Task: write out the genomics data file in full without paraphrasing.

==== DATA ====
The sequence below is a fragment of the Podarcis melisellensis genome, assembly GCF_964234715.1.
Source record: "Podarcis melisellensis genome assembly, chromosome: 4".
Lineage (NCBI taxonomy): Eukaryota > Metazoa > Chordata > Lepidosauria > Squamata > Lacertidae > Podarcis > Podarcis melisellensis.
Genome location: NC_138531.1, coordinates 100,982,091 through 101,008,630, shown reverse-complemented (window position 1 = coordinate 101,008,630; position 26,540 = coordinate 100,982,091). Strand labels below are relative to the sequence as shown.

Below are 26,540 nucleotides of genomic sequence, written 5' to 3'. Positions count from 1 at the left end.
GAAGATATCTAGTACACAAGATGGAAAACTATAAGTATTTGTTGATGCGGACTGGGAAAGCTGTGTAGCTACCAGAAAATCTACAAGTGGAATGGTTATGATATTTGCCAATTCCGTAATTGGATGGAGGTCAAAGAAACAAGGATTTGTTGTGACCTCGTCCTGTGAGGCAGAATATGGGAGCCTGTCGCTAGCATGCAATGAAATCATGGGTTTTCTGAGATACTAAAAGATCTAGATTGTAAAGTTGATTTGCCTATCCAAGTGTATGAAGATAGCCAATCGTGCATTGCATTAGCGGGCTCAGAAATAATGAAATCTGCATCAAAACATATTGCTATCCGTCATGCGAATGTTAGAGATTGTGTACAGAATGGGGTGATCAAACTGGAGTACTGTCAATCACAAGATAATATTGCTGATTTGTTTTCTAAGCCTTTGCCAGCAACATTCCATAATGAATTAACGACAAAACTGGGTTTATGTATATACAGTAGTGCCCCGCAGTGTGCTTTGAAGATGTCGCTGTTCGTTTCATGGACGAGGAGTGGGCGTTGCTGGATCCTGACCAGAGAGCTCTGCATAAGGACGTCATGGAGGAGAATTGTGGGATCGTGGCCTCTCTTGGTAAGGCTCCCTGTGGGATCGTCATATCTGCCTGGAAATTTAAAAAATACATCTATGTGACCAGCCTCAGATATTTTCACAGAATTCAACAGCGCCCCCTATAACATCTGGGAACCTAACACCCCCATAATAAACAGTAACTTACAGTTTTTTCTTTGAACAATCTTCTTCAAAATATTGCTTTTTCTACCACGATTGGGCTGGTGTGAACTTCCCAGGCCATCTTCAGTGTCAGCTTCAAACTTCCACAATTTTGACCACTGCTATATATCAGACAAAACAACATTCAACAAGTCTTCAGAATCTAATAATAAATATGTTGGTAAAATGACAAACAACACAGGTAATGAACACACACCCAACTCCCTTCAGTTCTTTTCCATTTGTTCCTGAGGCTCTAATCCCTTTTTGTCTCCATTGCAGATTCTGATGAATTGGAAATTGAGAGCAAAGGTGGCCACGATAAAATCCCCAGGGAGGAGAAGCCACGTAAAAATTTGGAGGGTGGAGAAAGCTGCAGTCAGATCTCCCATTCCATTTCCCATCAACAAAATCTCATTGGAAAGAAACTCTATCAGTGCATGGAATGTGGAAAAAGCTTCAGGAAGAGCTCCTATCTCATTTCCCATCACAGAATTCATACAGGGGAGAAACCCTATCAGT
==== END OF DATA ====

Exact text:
The sequence below is a fragment of the Podarcis melisellensis genome, assembly GCF_964234715.1.
Source record: "Podarcis melisellensis genome assembly, chromosome: 4".
Lineage (NCBI taxonomy): Eukaryota > Metazoa > Chordata > Lepidosauria > Squamata > Lacertidae > Podarcis > Podarcis melisellensis.
Genome location: NC_138531.1, coordinates 100,982,091 through 101,008,630, shown reverse-complemented (window position 1 = coordinate 101,008,630; position 26,540 = coordinate 100,982,091). Strand labels below are relative to the sequence as shown.

Below are 26,540 nucleotides of genomic sequence, written 5' to 3'. Positions count from 1 at the left end.
GAAGATATCTAGTACACAAGATGGAAAACTATAAGTATTTGTTGATGCGGACTGGGAAAGCTGTGTAGCTACCAGAAAATCTACAAGTGGAATGGTTATGATATTTGCCAATTCCGTAATTGGATGGAGGTCAAAGAAACAAGGATTTGTTGTGACCTCGTCCTGTGAGGCAGAATATGGGAGCCTGTCGCTAGCATGCAATGAAATCATGGGTTTTCTGAGATACTAAAAGATCTAGATTGTAAAGTTGATTTGCCTATCCAAGTGTATGAAGATAGCCAATCGTGCATTGCATTAGCGGGCTCAGAAATAATGAAATCTGCATCAAAACATATTGCTATCCGTCATGCGAATGTTAGAGATTGTGTACAGAATGGGGTGATCAAACTGGAGTACTGTCAATCACAAGATAATATTGCTGATTTGTTTTCTAAGCCTTTGCCAGCAACATTCCATAATGAATTAACGACAAAACTGGGTTTATGTATATACAGTAGTGCCCCGCAGTGTGCTTTGAAGATGTCGCTGTTCGTTTCATGGACGAGGAGTGGGCGTTGCTGGATCCTGACCAGAGAGCTCTGCATAAGGACGTCATGGAGGAGAATTGTGGGATCGTGGCCTCTCTTGGTAAGGCTCCCTGTGGGATCGTCATATCTGCCTGGAAATTTAAAAAATACATCTATGTGACCAGCCTCAGATATTTTCACAGAATTCAACAGCGCCCCCTATAACATCTGGGAACCTAACACCCCCATAATAAACAGTAACTTACAGTTTTTTCTTTGAACAATCTTCTTCAAAATATTGCTTTTTCTACCACGATTGGGCTGGTGTGAACTTCCCAGGCCATCTTCAGTGTCAGCTTCAAACTTCCACAATTTTGACCACTGCTATATATCAGACAAAACAACATTCAACAAGTCTTCAGAATCTAATAATAAATATGTTGGTAAAATGACAAACAACACAGGTAATGAACACACACCCAACTCCCTTCAGTTCTTTTCCATTTGTTCCTGAGGCTCTAATCCCTTTTTGTCTCCATTGCAGATTCTGATGAATTGGAAATTGAGAGCAAAGGTGGCCACGATAAAATCCCCAGGGAGGAGAAGCCACGTAAAAATTTGGAGGGTGGAGAAAGCTGCAGTCAGATCTCCCATTCCATTTCCCATCAACAAAATCTCATTGGAAAGAAACTCTATCAGTGCATGGAATGTGGAAAAAGCTTCAGGAAGAGCTCCTATCTCATTTCCCATCACAGAATTCATACAGGGGAGAAACCCTATCAGT